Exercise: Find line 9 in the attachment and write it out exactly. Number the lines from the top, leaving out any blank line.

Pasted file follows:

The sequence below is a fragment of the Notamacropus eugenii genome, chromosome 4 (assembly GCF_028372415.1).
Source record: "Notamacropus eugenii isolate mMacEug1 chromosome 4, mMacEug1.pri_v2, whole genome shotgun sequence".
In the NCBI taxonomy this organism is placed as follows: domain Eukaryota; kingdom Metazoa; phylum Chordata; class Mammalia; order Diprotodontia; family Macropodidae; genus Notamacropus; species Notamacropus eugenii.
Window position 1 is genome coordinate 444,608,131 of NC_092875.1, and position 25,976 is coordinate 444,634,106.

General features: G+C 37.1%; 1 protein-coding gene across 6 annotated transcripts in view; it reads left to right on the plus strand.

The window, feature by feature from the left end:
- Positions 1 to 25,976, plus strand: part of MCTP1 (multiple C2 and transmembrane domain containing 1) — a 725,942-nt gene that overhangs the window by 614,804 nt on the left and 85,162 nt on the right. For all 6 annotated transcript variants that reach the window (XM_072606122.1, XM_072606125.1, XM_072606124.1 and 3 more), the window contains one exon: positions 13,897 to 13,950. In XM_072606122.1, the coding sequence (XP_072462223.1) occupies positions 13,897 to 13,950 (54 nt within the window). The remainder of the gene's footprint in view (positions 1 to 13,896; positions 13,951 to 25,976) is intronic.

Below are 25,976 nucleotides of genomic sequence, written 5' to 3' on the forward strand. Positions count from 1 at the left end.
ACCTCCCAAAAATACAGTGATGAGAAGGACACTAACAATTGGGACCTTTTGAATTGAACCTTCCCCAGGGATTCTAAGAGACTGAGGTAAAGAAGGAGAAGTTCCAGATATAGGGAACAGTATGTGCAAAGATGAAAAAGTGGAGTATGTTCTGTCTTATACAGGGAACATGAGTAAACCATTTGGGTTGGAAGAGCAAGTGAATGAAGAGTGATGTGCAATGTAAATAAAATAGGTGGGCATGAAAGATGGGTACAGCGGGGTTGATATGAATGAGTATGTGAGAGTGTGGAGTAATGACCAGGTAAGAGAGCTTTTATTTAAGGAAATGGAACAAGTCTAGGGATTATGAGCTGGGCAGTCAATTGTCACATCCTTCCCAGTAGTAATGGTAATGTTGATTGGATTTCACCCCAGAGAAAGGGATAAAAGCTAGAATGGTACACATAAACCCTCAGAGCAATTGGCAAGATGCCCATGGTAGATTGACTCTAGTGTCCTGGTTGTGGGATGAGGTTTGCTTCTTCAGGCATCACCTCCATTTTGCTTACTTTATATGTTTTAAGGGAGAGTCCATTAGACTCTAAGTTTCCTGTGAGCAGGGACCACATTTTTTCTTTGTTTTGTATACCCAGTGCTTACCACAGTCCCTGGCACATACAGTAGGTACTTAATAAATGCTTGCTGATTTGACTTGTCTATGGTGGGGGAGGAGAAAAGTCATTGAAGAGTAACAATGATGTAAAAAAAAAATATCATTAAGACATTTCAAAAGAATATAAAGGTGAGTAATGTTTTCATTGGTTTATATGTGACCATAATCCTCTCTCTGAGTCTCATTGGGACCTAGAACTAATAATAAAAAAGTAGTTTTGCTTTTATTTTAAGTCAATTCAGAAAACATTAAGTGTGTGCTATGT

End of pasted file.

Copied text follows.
ACCTCCCAAAAATACAGTGATGAGAAGGACACTAACAATTGGGACCTTTTGAATTGAACCTTCCCCAGGGATTCTAAGAGACTGAGGTAAAGAAGGAGAAGTTCCAGATATAGGGAACAGTATGTGCAAAGATGAAAAAGTGGAGTATGTTCTGTCTTATACAGGGAACATGAGTAAACCATTTGGGTTGGAAGAGCAAGTGAATGAAGAGTGATGTGCAATGTAAATAAAATAGGTGGGCATGAAAGATGGGTACAGCGGGGTTGATATGAATGAGTATGTGAGAGTGTGGAGTAATGACCAGGTAAGAGAGCTTTTATTTAAGGAAATGGAACAAGTCTAGGGATTATGAGCTGGGCAGTCAATTGTCACATCCTTCCCAGTAGTAATGGTAATGTTGATTGGATTTCACCCCAGAGAAAGGGATAAAAGCTAGAATGGTACACATAAACCCTCAGAGCAATTGGCAAGATGCCCATGGTAGATTGACTCTAGTGTCCTGGTTGTGGGATGAGGTTTGCTTCTTCAGGCATCACCTCCATTTTGCTTACTTTATATGTTTTAAGGGAGAGTCCATTAGACTCTAAGTTTCCTGTGAGCAGGGACCACATTTTTTCTTTGTTTTGTATACCCAGTGCTTACCACAGTCCCTGGCACATACAGTAGGTACTTAATAAATGCTTGCTGATTTGACTTGTCTATGGTGGGGGAGGAGAAAAGTCATTGAAGAGTAACAATGATGTAAAAAAAAAATATCATTAAGACATTTCAAAAGAATATAAAGGTGAGTAATGTTTTCATTGGTTTATATGTGACCATAATCCTCTCTCTGAGTCTCATTGGGACCTAGAACTAATAATAAAAAAGTAGTTTTGCTTTTATTTTAAGTCAATTCAGAAAACATTAAGTGTGTGCTATGT